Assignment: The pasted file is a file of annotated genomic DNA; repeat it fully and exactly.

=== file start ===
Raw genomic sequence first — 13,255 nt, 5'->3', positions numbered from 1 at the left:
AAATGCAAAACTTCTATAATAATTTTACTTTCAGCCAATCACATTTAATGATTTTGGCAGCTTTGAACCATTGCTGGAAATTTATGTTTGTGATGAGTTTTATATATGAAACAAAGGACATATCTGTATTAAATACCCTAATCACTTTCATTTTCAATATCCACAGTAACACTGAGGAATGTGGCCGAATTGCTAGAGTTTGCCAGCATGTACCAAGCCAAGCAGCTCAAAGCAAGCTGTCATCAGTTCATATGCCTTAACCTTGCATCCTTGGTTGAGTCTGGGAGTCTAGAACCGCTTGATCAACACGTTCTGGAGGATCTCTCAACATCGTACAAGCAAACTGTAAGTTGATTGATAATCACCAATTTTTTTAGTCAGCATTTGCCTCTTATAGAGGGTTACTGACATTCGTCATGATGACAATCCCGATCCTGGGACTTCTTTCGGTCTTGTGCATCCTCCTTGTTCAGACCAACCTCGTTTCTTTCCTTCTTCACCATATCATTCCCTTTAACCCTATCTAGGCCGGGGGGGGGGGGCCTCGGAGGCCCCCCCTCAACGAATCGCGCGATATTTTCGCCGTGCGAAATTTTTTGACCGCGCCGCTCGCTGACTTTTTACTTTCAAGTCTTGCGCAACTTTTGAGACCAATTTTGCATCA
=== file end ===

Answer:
Raw genomic sequence first — 13,255 nt, 5'->3', positions numbered from 1 at the left:
AAATGCAAAACTTCTATAATAATTTTACTTTCAGCCAATCACATTTAATGATTTTGGCAGCTTTGAACCATTGCTGGAAATTTATGTTTGTGATGAGTTTTATATATGAAACAAAGGACATATCTGTATTAAATACCCTAATCACTTTCATTTTCAATATCCACAGTAACACTGAGGAATGTGGCCGAATTGCTAGAGTTTGCCAGCATGTACCAAGCCAAGCAGCTCAAAGCAAGCTGTCATCAGTTCATATGCCTTAACCTTGCATCCTTGGTTGAGTCTGGGAGTCTAGAACCGCTTGATCAACACGTTCTGGAGGATCTCTCAACATCGTACAAGCAAACTGTAAGTTGATTGATAATCACCAATTTTTTTAGTCAGCATTTGCCTCTTATAGAGGGTTACTGACATTCGTCATGATGACAATCCCGATCCTGGGACTTCTTTCGGTCTTGTGCATCCTCCTTGTTCAGACCAACCTCGTTTCTTTCCTTCTTCACCATATCATTCCCTTTAACCCTATCTAGGCCGGGGGGGGGGGGCCTCGGAGGCCCCCCCTCAACGAATCGCGCGATATTTTCGCCGTGCGAAATTTTTTGACCGCGCCGCTCGCTGACTTTTTACTTTCAAGTCTTGCGCAACTTTTGAGACCAATTTTGCATCA